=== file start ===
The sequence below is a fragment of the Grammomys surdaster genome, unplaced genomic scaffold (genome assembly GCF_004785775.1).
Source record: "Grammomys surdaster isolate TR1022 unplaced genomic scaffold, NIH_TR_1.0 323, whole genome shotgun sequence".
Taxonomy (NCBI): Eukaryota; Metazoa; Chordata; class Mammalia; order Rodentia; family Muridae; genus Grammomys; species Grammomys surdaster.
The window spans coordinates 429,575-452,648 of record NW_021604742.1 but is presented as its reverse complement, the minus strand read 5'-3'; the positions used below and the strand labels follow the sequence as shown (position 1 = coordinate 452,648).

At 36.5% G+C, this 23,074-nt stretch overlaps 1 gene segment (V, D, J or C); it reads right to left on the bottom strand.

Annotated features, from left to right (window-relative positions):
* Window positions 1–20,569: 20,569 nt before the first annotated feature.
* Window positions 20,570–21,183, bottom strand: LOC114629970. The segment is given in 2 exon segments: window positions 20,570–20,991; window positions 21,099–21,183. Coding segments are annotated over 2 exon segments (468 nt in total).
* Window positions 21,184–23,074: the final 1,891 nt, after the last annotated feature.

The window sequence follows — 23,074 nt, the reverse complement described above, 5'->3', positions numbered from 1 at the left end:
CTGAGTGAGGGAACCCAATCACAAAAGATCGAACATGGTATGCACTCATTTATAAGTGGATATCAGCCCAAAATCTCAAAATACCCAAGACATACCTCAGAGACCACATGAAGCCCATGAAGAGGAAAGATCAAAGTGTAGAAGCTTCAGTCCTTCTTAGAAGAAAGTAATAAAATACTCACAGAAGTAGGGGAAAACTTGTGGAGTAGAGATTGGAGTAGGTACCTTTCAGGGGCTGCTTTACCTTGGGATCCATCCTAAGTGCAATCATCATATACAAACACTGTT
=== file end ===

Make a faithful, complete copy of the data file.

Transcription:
The sequence below is a fragment of the Grammomys surdaster genome, unplaced genomic scaffold (genome assembly GCF_004785775.1).
Source record: "Grammomys surdaster isolate TR1022 unplaced genomic scaffold, NIH_TR_1.0 323, whole genome shotgun sequence".
Taxonomy (NCBI): Eukaryota; Metazoa; Chordata; class Mammalia; order Rodentia; family Muridae; genus Grammomys; species Grammomys surdaster.
The window spans coordinates 429,575-452,648 of record NW_021604742.1 but is presented as its reverse complement, the minus strand read 5'-3'; the positions used below and the strand labels follow the sequence as shown (position 1 = coordinate 452,648).

At 36.5% G+C, this 23,074-nt stretch overlaps 1 gene segment (V, D, J or C); it reads right to left on the bottom strand.

Annotated features, from left to right (window-relative positions):
* Window positions 1–20,569: 20,569 nt before the first annotated feature.
* Window positions 20,570–21,183, bottom strand: LOC114629970. The segment is given in 2 exon segments: window positions 20,570–20,991; window positions 21,099–21,183. Coding segments are annotated over 2 exon segments (468 nt in total).
* Window positions 21,184–23,074: the final 1,891 nt, after the last annotated feature.

The window sequence follows — 23,074 nt, the reverse complement described above, 5'->3', positions numbered from 1 at the left end:
CTGAGTGAGGGAACCCAATCACAAAAGATCGAACATGGTATGCACTCATTTATAAGTGGATATCAGCCCAAAATCTCAAAATACCCAAGACATACCTCAGAGACCACATGAAGCCCATGAAGAGGAAAGATCAAAGTGTAGAAGCTTCAGTCCTTCTTAGAAGAAAGTAATAAAATACTCACAGAAGTAGGGGAAAACTTGTGGAGTAGAGATTGGAGTAGGTACCTTTCAGGGGCTGCTTTACCTTGGGATCCATCCTAAGTGCAATCATCATATACAAACACTGTT